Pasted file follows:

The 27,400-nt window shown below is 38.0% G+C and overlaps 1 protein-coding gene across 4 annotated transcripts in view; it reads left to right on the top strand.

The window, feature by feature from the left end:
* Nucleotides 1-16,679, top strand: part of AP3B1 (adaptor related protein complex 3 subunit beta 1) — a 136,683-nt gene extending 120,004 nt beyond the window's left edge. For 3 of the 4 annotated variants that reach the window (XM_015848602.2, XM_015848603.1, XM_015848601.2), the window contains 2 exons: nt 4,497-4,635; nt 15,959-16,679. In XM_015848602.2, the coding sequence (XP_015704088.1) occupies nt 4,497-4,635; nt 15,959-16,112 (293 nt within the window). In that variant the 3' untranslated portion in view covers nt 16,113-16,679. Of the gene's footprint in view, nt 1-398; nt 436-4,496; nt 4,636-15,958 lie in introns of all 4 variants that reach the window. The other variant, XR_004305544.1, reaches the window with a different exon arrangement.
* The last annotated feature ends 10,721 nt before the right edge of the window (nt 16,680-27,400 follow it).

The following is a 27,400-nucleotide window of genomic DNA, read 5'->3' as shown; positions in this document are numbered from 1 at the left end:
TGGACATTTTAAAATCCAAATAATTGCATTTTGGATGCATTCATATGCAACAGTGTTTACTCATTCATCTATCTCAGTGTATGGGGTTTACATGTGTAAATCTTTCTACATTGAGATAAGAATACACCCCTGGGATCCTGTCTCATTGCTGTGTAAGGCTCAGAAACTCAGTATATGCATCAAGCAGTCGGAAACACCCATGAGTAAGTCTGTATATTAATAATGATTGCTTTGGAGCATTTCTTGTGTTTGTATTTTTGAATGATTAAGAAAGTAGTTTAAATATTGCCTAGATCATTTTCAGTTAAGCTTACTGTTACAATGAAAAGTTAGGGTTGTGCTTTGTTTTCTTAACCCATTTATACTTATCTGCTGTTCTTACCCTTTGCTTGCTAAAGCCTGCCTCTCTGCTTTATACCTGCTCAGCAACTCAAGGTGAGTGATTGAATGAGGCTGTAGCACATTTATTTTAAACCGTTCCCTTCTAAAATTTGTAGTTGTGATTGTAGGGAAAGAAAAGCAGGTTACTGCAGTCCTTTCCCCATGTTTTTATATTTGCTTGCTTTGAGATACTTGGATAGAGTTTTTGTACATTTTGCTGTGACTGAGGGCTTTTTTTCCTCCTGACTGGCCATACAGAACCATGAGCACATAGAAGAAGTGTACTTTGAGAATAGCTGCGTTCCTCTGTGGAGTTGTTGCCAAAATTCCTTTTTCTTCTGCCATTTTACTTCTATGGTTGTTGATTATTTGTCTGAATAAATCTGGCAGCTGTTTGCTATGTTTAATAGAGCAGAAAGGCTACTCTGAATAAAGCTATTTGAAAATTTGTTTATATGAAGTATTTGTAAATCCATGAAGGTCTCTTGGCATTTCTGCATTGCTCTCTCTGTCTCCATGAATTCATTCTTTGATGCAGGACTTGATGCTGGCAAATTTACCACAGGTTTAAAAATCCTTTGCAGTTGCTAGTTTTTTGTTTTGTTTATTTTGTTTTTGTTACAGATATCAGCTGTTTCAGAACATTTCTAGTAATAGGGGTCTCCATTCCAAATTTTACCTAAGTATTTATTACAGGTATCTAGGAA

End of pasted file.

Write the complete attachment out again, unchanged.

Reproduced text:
The 27,400-nt window shown below is 38.0% G+C and overlaps 1 protein-coding gene across 4 annotated transcripts in view; it reads left to right on the top strand.

The window, feature by feature from the left end:
* Nucleotides 1-16,679, top strand: part of AP3B1 (adaptor related protein complex 3 subunit beta 1) — a 136,683-nt gene extending 120,004 nt beyond the window's left edge. For 3 of the 4 annotated variants that reach the window (XM_015848602.2, XM_015848603.1, XM_015848601.2), the window contains 2 exons: nt 4,497-4,635; nt 15,959-16,679. In XM_015848602.2, the coding sequence (XP_015704088.1) occupies nt 4,497-4,635; nt 15,959-16,112 (293 nt within the window). In that variant the 3' untranslated portion in view covers nt 16,113-16,679. Of the gene's footprint in view, nt 1-398; nt 436-4,496; nt 4,636-15,958 lie in introns of all 4 variants that reach the window. The other variant, XR_004305544.1, reaches the window with a different exon arrangement.
* The last annotated feature ends 10,721 nt before the right edge of the window (nt 16,680-27,400 follow it).

The following is a 27,400-nucleotide window of genomic DNA, read 5'->3' as shown; positions in this document are numbered from 1 at the left end:
TGGACATTTTAAAATCCAAATAATTGCATTTTGGATGCATTCATATGCAACAGTGTTTACTCATTCATCTATCTCAGTGTATGGGGTTTACATGTGTAAATCTTTCTACATTGAGATAAGAATACACCCCTGGGATCCTGTCTCATTGCTGTGTAAGGCTCAGAAACTCAGTATATGCATCAAGCAGTCGGAAACACCCATGAGTAAGTCTGTATATTAATAATGATTGCTTTGGAGCATTTCTTGTGTTTGTATTTTTGAATGATTAAGAAAGTAGTTTAAATATTGCCTAGATCATTTTCAGTTAAGCTTACTGTTACAATGAAAAGTTAGGGTTGTGCTTTGTTTTCTTAACCCATTTATACTTATCTGCTGTTCTTACCCTTTGCTTGCTAAAGCCTGCCTCTCTGCTTTATACCTGCTCAGCAACTCAAGGTGAGTGATTGAATGAGGCTGTAGCACATTTATTTTAAACCGTTCCCTTCTAAAATTTGTAGTTGTGATTGTAGGGAAAGAAAAGCAGGTTACTGCAGTCCTTTCCCCATGTTTTTATATTTGCTTGCTTTGAGATACTTGGATAGAGTTTTTGTACATTTTGCTGTGACTGAGGGCTTTTTTTCCTCCTGACTGGCCATACAGAACCATGAGCACATAGAAGAAGTGTACTTTGAGAATAGCTGCGTTCCTCTGTGGAGTTGTTGCCAAAATTCCTTTTTCTTCTGCCATTTTACTTCTATGGTTGTTGATTATTTGTCTGAATAAATCTGGCAGCTGTTTGCTATGTTTAATAGAGCAGAAAGGCTACTCTGAATAAAGCTATTTGAAAATTTGTTTATATGAAGTATTTGTAAATCCATGAAGGTCTCTTGGCATTTCTGCATTGCTCTCTCTGTCTCCATGAATTCATTCTTTGATGCAGGACTTGATGCTGGCAAATTTACCACAGGTTTAAAAATCCTTTGCAGTTGCTAGTTTTTTGTTTTGTTTATTTTGTTTTTGTTACAGATATCAGCTGTTTCAGAACATTTCTAGTAATAGGGGTCTCCATTCCAAATTTTACCTAAGTATTTATTACAGGTATCTAGGAA